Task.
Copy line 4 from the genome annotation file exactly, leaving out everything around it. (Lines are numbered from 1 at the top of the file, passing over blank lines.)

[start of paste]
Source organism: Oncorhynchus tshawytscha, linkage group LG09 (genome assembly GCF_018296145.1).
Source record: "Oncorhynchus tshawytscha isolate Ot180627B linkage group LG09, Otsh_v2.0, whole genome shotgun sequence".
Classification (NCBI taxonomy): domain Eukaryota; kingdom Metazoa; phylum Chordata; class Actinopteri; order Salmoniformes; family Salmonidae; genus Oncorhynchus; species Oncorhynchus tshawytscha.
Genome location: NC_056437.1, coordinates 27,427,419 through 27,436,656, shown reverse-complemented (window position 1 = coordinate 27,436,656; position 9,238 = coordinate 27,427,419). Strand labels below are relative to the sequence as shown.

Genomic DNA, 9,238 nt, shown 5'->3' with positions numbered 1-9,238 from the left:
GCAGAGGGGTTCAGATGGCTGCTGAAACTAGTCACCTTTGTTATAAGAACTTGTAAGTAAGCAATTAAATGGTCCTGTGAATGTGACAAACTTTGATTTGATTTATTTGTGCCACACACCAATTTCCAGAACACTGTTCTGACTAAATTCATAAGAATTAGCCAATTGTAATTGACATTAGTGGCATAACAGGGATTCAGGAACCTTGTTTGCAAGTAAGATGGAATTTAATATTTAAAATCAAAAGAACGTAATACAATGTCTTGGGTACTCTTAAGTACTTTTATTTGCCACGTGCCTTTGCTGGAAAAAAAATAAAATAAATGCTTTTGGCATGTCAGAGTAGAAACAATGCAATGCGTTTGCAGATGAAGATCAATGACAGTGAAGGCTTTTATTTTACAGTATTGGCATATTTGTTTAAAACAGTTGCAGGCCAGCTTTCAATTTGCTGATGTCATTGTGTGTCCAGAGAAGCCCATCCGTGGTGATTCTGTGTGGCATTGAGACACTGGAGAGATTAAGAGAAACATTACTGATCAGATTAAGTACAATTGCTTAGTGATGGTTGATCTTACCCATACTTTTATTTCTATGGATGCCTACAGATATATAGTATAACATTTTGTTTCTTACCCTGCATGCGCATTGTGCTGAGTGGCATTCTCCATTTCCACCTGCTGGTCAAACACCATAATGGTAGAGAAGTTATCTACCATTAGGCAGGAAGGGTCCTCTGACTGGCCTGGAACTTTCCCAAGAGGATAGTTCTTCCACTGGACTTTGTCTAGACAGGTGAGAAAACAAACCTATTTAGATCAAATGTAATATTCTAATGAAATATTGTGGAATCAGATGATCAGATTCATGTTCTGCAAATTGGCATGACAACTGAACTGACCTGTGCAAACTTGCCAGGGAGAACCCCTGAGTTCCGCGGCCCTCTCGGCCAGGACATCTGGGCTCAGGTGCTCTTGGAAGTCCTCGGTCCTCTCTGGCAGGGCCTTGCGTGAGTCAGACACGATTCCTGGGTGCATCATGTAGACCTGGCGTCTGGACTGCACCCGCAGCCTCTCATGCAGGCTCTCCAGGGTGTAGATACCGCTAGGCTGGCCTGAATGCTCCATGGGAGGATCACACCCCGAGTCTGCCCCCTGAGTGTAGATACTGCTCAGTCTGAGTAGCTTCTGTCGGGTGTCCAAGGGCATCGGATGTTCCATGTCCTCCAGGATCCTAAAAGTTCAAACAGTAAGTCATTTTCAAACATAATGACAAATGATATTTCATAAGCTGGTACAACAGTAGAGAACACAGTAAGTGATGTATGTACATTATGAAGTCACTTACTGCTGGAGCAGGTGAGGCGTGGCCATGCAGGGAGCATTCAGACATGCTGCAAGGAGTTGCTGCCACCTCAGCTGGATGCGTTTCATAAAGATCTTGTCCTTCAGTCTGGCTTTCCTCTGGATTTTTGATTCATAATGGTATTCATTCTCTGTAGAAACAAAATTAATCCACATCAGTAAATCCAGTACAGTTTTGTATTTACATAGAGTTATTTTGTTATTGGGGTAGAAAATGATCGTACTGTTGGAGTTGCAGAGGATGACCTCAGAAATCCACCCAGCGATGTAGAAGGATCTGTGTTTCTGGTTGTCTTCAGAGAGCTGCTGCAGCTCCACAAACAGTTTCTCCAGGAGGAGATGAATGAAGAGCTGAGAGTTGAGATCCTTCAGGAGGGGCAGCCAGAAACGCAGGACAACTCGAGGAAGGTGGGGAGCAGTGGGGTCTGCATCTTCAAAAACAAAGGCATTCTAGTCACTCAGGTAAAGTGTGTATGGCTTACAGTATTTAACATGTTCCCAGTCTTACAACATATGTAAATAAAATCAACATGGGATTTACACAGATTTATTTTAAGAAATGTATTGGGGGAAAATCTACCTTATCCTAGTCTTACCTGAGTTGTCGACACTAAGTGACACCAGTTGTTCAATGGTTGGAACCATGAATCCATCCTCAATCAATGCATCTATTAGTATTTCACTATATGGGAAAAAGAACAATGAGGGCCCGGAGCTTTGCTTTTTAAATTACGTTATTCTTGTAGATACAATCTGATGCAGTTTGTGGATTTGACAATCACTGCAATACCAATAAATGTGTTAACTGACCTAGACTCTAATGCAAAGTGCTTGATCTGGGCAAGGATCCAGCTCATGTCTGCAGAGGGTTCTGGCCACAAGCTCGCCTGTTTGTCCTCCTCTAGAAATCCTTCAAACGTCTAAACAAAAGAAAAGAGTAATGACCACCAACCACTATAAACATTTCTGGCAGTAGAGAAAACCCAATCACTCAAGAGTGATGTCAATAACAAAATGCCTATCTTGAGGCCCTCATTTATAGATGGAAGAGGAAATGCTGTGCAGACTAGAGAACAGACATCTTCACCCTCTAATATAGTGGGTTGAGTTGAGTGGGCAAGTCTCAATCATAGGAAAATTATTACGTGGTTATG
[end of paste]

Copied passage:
Genome location: NC_056437.1, coordinates 27,427,419 through 27,436,656, shown reverse-complemented (window position 1 = coordinate 27,436,656; position 9,238 = coordinate 27,427,419). Strand labels below are relative to the sequence as shown.